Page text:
The Prime Minister commissioned the six-month review of the Reserve Forces, to be known as Future Reserves 2020 (FR20), as part of the Strategic…
The Prime Minister commissioned the six-month review of the Reserve Forces, to be known as Future Reserves 2020 (FR20), as part of the Strategic Defence and Security Review (SDSR).
FR20 will be a fundamental review of the Reserve Forces’ role and structure. The study will be organised in three phases and will announce its findings in summer 2011.
The Prime Minister commissioned the review to ensure that the MOD makes the most efficient use of reservist skills, experience and capabilities. Vice Chief of the Defence Staff (VCDS), General Sir Nicholas Houghton, will lead the review, supported by Julian Brazier, who has been appointed as his deputy.
At the first meeting of the steering group, discussions centred on establishing the scope, methodology and reporting timelines of the review.
VCDS outlined the need to explore the future role and structure of the Reserve Forces properly, ensuring that members take a holistic view of the Reserves and employ the same intellectual context that informed the SDSR.
The review will explore the role of the Reserves as part of the ‘Whole Force Concept’. The Whole Force Concept is a means to man a balanced force structure, comprising of Regular and Reserve personnel, contractors and civilians, optimised to meet Defence’s requirements.
FR20 will be organised into three phases. In Phase One, the study will develop a common understanding of the context in which Reserves will be used in future and define the strategic principles around which the balance between regular and non-regular manpower should be designed.
Phase Two will focus on Reserve Forces structures needed to complement the Regular Forces and meet operational requirements.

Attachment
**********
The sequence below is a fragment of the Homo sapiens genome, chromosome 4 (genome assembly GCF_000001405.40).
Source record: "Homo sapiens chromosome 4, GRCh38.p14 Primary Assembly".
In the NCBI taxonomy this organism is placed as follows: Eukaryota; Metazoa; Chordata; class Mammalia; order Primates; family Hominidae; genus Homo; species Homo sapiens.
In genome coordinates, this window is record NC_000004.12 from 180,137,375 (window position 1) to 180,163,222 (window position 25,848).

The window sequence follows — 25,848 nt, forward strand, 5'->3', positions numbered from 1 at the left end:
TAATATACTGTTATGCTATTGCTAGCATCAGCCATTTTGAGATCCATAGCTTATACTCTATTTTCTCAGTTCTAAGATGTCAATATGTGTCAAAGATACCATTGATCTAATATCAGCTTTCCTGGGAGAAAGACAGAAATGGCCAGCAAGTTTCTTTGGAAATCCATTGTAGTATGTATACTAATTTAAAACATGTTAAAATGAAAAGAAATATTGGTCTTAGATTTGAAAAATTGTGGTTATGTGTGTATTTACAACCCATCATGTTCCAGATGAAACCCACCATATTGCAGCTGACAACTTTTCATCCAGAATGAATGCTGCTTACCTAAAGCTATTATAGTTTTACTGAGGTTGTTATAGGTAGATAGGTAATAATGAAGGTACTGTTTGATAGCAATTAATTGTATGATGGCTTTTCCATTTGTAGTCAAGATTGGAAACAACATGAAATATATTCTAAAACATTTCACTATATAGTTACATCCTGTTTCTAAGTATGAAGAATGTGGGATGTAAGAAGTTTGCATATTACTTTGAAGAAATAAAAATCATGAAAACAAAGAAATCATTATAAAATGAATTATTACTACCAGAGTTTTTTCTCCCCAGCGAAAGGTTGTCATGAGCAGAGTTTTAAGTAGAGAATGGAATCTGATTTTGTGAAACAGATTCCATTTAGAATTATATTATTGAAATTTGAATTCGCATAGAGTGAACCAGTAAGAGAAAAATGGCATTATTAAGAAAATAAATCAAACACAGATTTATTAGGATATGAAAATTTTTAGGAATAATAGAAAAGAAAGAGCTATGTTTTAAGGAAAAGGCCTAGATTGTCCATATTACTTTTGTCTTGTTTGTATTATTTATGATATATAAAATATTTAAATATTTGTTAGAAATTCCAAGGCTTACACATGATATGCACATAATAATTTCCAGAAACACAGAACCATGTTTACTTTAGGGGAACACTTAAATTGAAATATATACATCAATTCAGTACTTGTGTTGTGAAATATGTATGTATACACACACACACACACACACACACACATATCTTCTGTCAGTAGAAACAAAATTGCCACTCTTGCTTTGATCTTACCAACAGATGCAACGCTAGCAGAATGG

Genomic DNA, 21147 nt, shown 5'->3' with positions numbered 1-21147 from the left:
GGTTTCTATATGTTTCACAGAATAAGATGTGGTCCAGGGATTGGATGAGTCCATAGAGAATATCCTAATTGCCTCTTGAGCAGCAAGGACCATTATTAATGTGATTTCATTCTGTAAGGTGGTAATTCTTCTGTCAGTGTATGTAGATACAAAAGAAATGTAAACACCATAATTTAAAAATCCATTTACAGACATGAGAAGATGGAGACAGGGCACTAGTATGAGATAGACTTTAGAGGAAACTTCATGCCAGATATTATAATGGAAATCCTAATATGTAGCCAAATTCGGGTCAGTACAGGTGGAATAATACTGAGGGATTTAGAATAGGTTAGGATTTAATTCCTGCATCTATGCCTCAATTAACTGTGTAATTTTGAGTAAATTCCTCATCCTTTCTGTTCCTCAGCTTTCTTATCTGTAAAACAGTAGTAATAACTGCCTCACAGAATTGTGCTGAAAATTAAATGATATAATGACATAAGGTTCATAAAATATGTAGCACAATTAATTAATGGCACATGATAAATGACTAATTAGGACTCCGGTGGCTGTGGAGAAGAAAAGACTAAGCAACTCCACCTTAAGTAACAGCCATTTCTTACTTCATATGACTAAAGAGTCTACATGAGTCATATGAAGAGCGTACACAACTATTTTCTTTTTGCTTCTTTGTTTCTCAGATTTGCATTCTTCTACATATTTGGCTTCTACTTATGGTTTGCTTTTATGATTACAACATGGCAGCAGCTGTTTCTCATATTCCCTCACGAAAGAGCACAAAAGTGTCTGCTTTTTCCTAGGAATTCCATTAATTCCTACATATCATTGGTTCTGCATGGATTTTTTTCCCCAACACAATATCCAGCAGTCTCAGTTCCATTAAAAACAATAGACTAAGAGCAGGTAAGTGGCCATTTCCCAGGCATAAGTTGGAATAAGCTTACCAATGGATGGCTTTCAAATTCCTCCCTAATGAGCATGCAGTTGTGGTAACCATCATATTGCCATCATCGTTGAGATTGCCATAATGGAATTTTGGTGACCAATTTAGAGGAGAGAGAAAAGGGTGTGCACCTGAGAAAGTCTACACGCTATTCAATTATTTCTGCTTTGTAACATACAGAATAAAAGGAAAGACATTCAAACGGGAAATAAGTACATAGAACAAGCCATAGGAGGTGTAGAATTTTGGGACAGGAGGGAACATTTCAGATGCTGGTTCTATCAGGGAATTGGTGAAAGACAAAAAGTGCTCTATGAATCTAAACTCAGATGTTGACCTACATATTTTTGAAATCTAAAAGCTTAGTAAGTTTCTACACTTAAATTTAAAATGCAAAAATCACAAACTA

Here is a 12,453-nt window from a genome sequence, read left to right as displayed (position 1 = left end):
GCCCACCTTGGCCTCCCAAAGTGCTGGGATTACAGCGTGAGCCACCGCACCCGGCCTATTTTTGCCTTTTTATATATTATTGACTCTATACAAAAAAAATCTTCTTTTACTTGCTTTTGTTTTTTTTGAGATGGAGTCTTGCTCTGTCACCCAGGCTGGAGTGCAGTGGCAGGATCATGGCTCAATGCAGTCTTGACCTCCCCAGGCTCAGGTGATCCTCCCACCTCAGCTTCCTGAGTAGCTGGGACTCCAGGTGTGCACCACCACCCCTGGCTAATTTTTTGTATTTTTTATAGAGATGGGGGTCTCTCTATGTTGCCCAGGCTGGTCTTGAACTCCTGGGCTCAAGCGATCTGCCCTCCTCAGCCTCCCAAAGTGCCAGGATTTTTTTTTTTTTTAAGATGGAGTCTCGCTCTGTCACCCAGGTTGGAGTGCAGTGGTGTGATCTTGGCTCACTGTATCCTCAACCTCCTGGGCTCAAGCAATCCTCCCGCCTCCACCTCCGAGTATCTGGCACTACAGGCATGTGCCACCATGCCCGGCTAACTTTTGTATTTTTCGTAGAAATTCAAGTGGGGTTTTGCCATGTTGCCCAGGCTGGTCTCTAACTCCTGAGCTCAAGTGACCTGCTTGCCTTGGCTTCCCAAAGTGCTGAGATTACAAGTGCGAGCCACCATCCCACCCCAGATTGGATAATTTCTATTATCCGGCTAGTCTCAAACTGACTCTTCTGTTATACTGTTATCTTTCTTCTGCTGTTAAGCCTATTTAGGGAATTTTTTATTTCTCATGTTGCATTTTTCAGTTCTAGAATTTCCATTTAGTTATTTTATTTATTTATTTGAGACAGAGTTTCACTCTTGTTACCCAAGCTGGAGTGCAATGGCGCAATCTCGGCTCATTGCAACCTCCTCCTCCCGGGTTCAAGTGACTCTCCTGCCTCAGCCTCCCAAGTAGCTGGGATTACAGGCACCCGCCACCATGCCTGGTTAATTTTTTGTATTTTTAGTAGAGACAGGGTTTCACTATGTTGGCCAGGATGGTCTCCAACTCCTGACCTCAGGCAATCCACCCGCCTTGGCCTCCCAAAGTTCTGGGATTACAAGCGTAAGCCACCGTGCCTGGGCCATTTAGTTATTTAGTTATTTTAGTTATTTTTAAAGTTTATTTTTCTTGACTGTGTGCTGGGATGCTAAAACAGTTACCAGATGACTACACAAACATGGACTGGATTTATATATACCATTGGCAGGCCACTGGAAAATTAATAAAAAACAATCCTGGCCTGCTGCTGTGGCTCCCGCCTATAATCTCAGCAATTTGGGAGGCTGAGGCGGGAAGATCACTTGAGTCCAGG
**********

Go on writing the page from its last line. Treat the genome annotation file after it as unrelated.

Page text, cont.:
Later, in Phase Three, the study will develop a detailed concept and outline plan for the implementation of new single-Service Reserves’ structures.
General Houghton said:
The SDSR has provided the Regular Armed Forces with an opportunity to adapt, to ensure they are structured effectively to meet the UK’s security interests in the year 2020 and beyond.
Julian Brazier, the Member of Parliament for Canterbury and Whitstable, has direct experience of the Reserves, having served as a Territorial Army officer for thirteen years, six of them with Airborne Forces.
The Reserve Forces are an integral part of the UK’s defence capability, making a vital contribution to Defence. This has been demonstrated by over 24,000 reservist mobilisations since 2003 in support of current operations, which demonstrates a change in the way the UK uses its Reserve Forces.
Reserves are now more heavily integrated with their Regular counterparts than ever before, recognising that they are needed as much for routine augmentation as they are for high tempo operations at maximum effort.
FR20 aims to align the Reserves to new strategic defence policy, ensuring they are correctly structured, supported and resourced to meet the challenges of the future.
Reservists provide a multitude of specialist skills, which it would not be practical or cost-effective to maintain within the Regular Forces. Therefore, FR20 will aim to identify the correct regular/reservist balance within the context of the Whole Force Concept and in support of developing work on Future Force 2020 structures.